“I ended up doing a fall tapestry from that view as well,” says Topham. “Then I called Andy and asked, ‘Do I have your permission to go back in the spring because I love the view?’”

“He said, ‘certainly, but don’t run over any of the turtles on the property,’” recalls Topham. (Sabin is the founder and board president of the South Fork Natural History Museum.)

And it was in spring that Topham really took note of the unique nature of the cedar trees on the parcel.

“They had these long trunks and sculptural shapes,” recalls Topham who was so intrigued she shared her description of them with fellow artist, photographer Kathryn Szoka.

“She was saying ,‘That’s what I call deer landscaping,’” laughs Topham. “The bottom of the trees were eaten by desperate deer — I became fascinated with that.”

Because she often revisits a piece in multiple mediums, the spring image also became a monoprint (now on view at South Street Gallery in Greenport) as well as an intaglio print, a tapestry and a painting. And now, it’s a box as well.

Topham is happy she can to help raise money for East End Hospice through her artwork. The organization’s mission is of great personal importance to her — both her parents are 92, and her mother has been on, and off, hospice care.

“Usually they come in when you’re looking toward the end … then she got better,” says Topham. “It’s something I’ve seen personally. So I know what that means. It’s a very important organization.”

 

Reynold Ruffins

At the top of Reynold Ruffins driveway on Hampton Street, there’s a new sign pointing the way to his recently expanded artist’s studio at the rear of his historic Sag Harbor home.

He’s hoping that people interested in art might be intrigued enough to pop in and take a look at what he’s been up to.

Most recently, he’s been thinking inside the box.

“I think I’m still a little constrained. I try to limit myself to the parameters of the box,” says Ruffins who has taken part in the last three auctions. “If the time comes and an idea occurs to me, I wouldn’t hesitate to go outside the box.”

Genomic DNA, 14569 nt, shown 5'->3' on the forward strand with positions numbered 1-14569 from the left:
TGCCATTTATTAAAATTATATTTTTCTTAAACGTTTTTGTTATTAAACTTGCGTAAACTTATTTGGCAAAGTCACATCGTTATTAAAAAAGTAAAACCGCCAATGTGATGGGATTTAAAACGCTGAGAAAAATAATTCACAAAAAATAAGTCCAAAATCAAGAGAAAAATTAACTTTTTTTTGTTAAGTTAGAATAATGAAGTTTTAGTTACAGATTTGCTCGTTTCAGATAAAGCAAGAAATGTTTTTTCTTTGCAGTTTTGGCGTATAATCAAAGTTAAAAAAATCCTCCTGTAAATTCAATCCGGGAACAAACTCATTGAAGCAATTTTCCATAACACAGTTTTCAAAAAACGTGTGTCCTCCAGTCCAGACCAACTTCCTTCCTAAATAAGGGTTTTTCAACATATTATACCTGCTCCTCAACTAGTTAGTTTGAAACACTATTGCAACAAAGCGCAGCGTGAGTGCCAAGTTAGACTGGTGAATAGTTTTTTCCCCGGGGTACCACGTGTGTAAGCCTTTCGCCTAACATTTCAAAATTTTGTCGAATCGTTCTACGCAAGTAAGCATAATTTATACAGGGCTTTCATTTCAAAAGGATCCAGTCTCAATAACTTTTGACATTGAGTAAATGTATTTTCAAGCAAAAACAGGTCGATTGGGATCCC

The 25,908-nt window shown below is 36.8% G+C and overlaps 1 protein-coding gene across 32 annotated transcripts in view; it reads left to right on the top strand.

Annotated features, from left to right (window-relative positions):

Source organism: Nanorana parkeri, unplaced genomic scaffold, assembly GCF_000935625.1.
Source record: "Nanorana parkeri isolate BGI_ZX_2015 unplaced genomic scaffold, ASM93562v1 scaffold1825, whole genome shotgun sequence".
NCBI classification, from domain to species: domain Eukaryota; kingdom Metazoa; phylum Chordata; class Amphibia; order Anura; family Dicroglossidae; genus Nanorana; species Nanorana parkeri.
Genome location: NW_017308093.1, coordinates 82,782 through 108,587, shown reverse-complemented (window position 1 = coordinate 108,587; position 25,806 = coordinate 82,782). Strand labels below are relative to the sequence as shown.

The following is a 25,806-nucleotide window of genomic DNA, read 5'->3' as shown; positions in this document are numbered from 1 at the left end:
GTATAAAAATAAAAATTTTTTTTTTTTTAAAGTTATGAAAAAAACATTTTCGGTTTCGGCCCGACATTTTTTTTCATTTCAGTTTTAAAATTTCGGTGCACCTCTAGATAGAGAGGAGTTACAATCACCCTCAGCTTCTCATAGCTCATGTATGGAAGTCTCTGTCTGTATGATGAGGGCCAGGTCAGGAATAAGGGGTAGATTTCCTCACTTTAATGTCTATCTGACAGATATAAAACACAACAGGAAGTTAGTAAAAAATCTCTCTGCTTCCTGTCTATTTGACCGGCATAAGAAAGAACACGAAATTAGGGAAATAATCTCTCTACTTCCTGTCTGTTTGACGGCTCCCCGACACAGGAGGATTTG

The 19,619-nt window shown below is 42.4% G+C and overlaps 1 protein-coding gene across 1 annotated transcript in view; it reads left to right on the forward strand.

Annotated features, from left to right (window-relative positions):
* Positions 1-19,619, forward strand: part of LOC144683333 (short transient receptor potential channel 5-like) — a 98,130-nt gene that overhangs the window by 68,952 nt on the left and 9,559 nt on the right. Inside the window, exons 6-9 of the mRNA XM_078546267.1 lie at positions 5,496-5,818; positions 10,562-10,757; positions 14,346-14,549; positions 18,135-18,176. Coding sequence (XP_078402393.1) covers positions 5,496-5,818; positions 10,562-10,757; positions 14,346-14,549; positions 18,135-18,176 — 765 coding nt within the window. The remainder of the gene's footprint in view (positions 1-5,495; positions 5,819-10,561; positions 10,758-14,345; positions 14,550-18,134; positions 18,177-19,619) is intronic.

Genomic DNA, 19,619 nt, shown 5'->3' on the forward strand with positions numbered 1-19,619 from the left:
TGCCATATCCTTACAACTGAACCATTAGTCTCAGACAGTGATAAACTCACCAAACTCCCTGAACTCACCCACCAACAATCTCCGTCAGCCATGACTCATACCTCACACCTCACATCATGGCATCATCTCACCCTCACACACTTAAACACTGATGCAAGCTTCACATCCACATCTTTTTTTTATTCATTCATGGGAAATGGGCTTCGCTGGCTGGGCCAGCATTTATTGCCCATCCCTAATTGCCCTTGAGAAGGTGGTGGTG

It’s evident from his box art that Ruffins comes from a graphic arts tradition. The strong lines he’s known for, the balanced imagery, the bright colors — it’s all there in this year’s piece titled “Love and Order.”

“It’s divided in half on a diagonal,” explains Ruffins. “The top half I assume is love. It’s kind of disordered, full of different angles and views and the color is wildly distributed.”

“The second half is in black and white and its very ordered,” continues Ruffins who created a step like construction using old clementine boxes which he cut and sanded. “The title didn’t come first, but when I was working on it. I wanted the contrast of color and black and white, busyness and stillness or quietness.”

“It’s so much like our marriage,” he grins as he looks at his wife, Joan.

But Ruffins is quick to point out that the piece wasn’t title driven. Instead, he says “it was about the concept of contrast between movement and stillness, color and black and white — that was the important thing.”

“It’s almost illustrative, especially if a title should be attached,” he continues. “A viewer can create their own reason a title exists or make the connection themselves. The graphics have to do with my sense of design. If I had to put that on paper, it would have the same kind of feeling of design.”

And Ruffins feels that’s ultimately what makes the box art auction special. The artists come from a range of artistic traditions, but each applies his or her vision to the same form.

“All the people who contribute to this work hard to do the construction and are serious artists,” says Ruffins. “It’s a piece of art and should be seen that way. The artists approach it like a serious work and the buyer should the same way.”

The 12th Annual Box Art Auction benefiting East End Hospice is Saturday, September 8 at the Ross School’s Center for Well-Being, Goodfriend Drive, East Hampton. Reception and silent auction begin at 4:30 p.m. followed by the live auction at 6 p.m. Admission is $75 and includes wine and hors d’oeuvres and 100 percent of the proceeds from the sale of the boxes benefits the hospice. For more information on the auction, call 288-7080.